- Emmanuel GrelletyEmail author,
- Pélagie Babakazo,
- Amina Bangana,
- Gustave Mwamba,
- Ines Lezama,
- Noël Marie Zagre and
- Eric-Alain Ategbo
© The Author(s). 2017
Received: 22 November 2016
Accepted: 30 March 2017
Published: 26 April 2017
Cash transfer programs (CTPs) aim to strengthen financial security for vulnerable households. This potentially enables improvements in diet, hygiene, health service access and investment in food production or income generation. The effect of CTPs on the outcome of children already severely malnourished is not well delineated. The objective of this study was to test whether CTPs will improve the outcome of children treated for severe acute malnutrition (SAM) in the Democratic Republic of the Congo over 6 months.
We conducted a cluster-randomised controlled trial in children with uncomplicated SAM who received treatment according to the national protocol and counselling with or without a cash supplement of US$40 monthly for 6 months. Analyses were by intention to treat.
The hazard ratio of reaching full recovery from SAM was 35% higher in the intervention group than the control group (adjusted hazard ratio, 1.35, 95% confidence interval (CI) = 1.10 to 1.69, P = 0.007). The adjusted hazard ratios in the intervention group for relapse to moderate acute malnutrition (MAM) and SAM were 0.21 (95% CI = 0.11 to 0.41, P = 0.001) and 0.30 (95% CI = 0.16 to 0.58, P = 0.001) respectively. Non-response and defaulting were lower when the households received cash. All the nutritional outcomes in the intervention group were significantly better than those in the control group. After 6 months, 80% of cash-intervened children had re-gained their mid-upper arm circumference measurements and weight-for-height/length Z-scores and showed evidence of catch-up. Less than 40% of the control group had a fully successful outcome, with many deteriorating after discharge. There was a significant increase in diet diversity and food consumption scores for both groups from baseline; the increase was significantly greater in the intervention group than the control group.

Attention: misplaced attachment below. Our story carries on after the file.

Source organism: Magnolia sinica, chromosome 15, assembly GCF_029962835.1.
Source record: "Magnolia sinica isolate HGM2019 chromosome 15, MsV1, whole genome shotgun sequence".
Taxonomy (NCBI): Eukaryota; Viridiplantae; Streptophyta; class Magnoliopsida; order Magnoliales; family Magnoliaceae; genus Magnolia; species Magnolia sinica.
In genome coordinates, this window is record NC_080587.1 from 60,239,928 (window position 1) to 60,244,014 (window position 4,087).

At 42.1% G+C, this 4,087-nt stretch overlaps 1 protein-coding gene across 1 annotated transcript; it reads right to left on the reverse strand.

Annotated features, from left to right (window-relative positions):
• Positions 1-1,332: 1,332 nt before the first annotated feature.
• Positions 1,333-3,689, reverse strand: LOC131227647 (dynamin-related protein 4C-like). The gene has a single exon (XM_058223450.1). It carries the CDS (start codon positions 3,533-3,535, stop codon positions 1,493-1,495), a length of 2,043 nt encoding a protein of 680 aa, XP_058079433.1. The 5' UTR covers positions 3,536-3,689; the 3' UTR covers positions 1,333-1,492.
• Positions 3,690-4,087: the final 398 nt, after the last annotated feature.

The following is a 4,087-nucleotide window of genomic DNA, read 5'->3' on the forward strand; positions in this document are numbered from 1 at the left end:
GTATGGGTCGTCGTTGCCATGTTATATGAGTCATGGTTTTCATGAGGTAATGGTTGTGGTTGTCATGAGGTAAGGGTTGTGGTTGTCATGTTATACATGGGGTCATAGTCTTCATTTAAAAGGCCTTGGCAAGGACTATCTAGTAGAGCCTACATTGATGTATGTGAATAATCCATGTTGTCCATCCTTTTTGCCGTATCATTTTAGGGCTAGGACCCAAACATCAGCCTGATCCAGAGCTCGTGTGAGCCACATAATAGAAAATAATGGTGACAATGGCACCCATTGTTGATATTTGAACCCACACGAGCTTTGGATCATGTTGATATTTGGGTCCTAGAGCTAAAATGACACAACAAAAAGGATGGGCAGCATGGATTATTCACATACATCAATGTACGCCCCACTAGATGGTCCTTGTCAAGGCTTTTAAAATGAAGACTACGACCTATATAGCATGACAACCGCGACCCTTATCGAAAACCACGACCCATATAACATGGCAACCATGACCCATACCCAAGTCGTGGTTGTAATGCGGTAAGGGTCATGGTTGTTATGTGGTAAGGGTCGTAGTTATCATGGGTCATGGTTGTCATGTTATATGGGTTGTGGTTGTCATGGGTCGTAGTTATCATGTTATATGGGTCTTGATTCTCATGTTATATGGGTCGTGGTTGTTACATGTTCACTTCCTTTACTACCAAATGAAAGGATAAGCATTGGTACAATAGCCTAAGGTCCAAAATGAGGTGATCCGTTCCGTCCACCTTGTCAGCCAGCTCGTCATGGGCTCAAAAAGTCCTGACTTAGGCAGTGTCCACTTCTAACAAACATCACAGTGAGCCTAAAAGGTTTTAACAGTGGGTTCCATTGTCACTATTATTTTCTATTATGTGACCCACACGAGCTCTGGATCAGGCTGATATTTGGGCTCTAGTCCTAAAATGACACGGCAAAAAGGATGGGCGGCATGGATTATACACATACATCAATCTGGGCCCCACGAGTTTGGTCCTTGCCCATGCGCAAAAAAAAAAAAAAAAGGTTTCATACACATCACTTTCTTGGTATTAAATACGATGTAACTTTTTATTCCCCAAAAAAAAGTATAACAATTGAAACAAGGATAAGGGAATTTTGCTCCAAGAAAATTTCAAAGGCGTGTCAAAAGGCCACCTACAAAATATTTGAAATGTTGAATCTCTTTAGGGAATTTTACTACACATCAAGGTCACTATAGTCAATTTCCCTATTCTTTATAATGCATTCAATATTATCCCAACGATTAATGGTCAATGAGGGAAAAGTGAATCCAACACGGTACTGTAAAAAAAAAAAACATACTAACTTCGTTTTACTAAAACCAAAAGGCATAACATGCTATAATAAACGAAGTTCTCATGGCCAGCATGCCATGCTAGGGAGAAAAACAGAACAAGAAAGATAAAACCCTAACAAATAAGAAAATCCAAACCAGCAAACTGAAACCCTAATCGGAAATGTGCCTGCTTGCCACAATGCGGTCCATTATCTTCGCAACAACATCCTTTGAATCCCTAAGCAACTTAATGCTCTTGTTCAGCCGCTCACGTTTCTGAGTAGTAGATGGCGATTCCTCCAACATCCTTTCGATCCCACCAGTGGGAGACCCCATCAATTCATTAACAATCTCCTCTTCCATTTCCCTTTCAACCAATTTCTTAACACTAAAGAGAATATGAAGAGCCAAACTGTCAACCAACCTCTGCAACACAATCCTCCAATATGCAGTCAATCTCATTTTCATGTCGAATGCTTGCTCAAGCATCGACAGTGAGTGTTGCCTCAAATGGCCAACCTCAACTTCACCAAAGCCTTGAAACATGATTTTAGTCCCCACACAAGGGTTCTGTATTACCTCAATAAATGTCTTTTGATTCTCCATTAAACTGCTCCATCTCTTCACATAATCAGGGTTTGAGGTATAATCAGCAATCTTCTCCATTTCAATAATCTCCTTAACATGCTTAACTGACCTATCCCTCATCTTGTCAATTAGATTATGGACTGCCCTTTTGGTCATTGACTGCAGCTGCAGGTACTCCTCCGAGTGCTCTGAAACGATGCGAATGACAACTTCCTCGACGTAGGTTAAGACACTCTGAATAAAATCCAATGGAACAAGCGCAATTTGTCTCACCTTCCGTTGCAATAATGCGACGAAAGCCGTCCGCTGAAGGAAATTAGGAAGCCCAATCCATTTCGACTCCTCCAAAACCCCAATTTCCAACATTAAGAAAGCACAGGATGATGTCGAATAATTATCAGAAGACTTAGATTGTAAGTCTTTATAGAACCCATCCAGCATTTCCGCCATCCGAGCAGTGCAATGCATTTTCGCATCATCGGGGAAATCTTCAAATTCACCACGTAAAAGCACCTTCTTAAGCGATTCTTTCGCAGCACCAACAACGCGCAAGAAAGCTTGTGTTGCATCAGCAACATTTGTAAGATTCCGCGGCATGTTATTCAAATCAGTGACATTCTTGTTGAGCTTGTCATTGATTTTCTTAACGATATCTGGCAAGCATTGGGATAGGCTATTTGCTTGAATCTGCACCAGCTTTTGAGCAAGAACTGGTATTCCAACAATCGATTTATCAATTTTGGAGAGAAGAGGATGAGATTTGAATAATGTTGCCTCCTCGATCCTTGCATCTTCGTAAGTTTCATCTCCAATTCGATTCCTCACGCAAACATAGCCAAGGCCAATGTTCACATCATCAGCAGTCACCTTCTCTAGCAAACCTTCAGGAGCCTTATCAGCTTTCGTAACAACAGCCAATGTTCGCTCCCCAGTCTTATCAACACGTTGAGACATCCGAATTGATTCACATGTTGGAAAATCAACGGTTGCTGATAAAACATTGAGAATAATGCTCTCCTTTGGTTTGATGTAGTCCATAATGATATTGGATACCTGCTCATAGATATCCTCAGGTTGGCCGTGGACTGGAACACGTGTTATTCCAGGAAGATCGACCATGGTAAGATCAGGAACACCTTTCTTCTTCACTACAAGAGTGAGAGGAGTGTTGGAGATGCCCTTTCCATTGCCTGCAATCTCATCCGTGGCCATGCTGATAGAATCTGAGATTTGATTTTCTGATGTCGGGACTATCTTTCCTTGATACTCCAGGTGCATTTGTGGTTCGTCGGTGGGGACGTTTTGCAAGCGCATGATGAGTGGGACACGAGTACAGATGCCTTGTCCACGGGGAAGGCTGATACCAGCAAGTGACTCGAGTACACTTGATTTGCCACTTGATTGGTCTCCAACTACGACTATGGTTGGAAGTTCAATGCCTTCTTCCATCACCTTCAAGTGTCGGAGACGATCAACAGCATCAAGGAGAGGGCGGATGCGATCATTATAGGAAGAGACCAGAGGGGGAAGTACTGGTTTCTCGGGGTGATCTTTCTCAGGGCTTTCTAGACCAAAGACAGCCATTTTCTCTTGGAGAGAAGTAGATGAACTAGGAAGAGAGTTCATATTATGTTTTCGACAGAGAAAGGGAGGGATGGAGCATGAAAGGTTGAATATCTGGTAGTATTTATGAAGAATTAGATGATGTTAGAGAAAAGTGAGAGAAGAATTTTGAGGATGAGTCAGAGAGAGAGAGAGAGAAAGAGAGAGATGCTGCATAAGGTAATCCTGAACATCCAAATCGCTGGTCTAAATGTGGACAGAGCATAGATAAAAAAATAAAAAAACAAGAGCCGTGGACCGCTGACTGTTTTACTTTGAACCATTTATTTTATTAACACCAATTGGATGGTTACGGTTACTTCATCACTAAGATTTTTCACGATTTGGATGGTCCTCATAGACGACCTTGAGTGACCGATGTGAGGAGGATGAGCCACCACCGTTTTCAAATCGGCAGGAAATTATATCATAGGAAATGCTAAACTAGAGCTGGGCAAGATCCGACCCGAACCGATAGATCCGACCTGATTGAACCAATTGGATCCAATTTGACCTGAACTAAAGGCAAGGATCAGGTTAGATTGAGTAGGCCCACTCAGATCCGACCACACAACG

CTPs can increase recovery from SAM and decrease default, non-response and relapse rates during and following treatment. Household developmental support is critical in food insecure areas to maximise the efficiency of SAM treatment programs.
ClinicalTrials.gov, NCT02460848. Registered on 27 May 2015.
Malnutrition Severe acute malnutrition Cash transfer Community-based management of acute malnutrition CMAM Democratic Republic of the Congo Cluster-randomised trial